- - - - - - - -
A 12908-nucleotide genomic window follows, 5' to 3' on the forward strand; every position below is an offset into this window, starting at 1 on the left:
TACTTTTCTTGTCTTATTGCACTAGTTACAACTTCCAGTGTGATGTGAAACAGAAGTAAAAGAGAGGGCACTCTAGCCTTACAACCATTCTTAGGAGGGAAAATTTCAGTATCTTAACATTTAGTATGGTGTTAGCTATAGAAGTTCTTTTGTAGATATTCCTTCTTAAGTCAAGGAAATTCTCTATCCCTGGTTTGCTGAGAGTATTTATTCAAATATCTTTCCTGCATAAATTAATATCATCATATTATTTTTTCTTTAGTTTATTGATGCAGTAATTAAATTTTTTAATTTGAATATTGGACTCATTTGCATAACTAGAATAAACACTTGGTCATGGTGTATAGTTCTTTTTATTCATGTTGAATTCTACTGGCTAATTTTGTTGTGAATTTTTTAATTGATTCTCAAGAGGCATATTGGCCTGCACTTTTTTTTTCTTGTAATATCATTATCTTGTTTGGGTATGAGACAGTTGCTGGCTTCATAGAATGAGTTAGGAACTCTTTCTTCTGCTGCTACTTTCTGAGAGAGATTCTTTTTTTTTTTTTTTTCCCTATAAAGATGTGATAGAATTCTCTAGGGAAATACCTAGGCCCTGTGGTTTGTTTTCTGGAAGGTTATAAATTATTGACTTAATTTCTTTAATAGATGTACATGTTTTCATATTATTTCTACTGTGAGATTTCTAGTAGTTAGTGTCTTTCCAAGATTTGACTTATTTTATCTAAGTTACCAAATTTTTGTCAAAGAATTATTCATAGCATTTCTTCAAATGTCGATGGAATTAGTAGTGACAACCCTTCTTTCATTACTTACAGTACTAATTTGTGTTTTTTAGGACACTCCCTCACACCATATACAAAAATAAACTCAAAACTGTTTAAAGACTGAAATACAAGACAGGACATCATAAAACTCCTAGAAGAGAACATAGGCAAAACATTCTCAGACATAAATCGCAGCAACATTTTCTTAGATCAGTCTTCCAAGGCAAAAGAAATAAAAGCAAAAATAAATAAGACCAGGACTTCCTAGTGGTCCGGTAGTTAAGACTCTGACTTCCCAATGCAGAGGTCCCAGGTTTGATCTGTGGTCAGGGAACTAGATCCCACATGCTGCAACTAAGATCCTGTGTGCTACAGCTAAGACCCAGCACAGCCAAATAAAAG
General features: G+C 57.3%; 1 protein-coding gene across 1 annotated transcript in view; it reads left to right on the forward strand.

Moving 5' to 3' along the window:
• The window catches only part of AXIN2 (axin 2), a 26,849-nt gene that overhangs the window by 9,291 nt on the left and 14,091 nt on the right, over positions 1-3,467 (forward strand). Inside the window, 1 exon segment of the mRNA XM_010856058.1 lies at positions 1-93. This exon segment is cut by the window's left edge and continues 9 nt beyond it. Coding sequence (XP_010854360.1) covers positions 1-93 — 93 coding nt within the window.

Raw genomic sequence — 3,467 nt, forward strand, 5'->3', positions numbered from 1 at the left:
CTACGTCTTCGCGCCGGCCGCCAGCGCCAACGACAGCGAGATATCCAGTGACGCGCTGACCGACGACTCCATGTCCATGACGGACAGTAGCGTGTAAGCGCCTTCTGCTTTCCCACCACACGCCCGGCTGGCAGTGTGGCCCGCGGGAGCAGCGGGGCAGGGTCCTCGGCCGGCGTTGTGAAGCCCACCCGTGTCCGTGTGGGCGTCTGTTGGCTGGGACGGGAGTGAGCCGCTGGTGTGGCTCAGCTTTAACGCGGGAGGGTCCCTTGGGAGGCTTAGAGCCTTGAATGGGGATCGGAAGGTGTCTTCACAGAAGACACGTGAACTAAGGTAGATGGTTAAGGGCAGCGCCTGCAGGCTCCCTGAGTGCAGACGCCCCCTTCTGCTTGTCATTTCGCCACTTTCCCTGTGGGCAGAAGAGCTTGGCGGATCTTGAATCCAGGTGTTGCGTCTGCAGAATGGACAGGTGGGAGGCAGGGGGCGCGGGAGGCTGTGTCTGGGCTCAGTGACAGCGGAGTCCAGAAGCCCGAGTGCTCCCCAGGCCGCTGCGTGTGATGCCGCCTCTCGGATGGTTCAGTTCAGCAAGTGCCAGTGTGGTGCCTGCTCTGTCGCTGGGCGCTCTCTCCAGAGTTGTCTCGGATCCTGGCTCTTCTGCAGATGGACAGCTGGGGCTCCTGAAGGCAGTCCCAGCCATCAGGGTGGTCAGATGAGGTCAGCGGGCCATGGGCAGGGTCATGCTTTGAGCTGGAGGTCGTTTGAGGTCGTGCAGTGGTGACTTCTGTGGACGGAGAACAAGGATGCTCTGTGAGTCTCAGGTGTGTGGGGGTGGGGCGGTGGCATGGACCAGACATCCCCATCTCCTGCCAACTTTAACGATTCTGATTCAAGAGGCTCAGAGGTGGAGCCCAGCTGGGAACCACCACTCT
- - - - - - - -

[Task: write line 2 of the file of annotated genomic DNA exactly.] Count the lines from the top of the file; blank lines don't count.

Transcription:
TACTTTTCTTGTCTTATTGCACTAGTTACAACTTCCAGTGTGATGTGAAACAGAAGTAAAAGAGAGGGCACTCTAGCCTTACAACCATTCTTAGGAGGGAAAATTTCAGTATCTTAACATTTAGTATGGTGTTAGCTATAGAAGTTCTTTTGTAGATATTCCTTCTTAAGTCAAGGAAATTCTCTATCCCTGGTTTGCTGAGAGTATTTATTCAAATATCTTTCCTGCATAAATTAATATCATCATATTATTTTTTCTTTAGTTTATTGATGCAGTAATTAAATTTTTTAATTTGAATATTGGACTCATTTGCATAACTAGAATAAACACTTGGTCATGGTGTATAGTTCTTTTTATTCATGTTGAATTCTACTGGCTAATTTTGTTGTGAATTTTTTAATTGATTCTCAAGAGGCATATTGGCCTGCACTTTTTTTTTCTTGTAATATCATTATCTTGTTTGGGTATGAGACAGTTGCTGGCTTCATAGAATGAGTTAGGAACTCTTTCTTCTGCTGCTACTTTCTGAGAGAGATTCTTTTTTTTTTTTTTTTCCCTATAAAGATGTGATAGAATTCTCTAGGGAAATACCTAGGCCCTGTGGTTTGTTTTCTGGAAGGTTATAAATTATTGACTTAATTTCTTTAATAGATGTACATGTTTTCATATTATTTCTACTGTGAGATTTCTAGTAGTTAGTGTCTTTCCAAGATTTGACTTATTTTATCTAAGTTACCAAATTTTTGTCAAAGAATTATTCATAGCATTTCTTCAAATGTCGATGGAATTAGTAGTGACAACCCTTCTTTCATTACTTACAGTACTAATTTGTGTTTTTTAGGACACTCCCTCACACCATATACAAAAATAAACTCAAAACTGTTTAAAGACTGAAATACAAGACAGGACATCATAAAACTCCTAGAAGAGAACATAGGCAAAACATTCTCAGACATAAATCGCAGCAACATTTTCTTAGATCAGTCTTCCAAGGCAAAAGAAATAAAAGCAAAAATAAATAAGACCAGGACTTCCTAGTGGTCCGGTAGTTAAGACTCTGACTTCCCAATGCAGAGGTCCCAGGTTTGATCTGTGGTCAGGGAACTAGATCCCACATGCTGCAACTAAGATCCTGTGTGCTACAGCTAAGACCCAGCACAGCCAAATAAAAG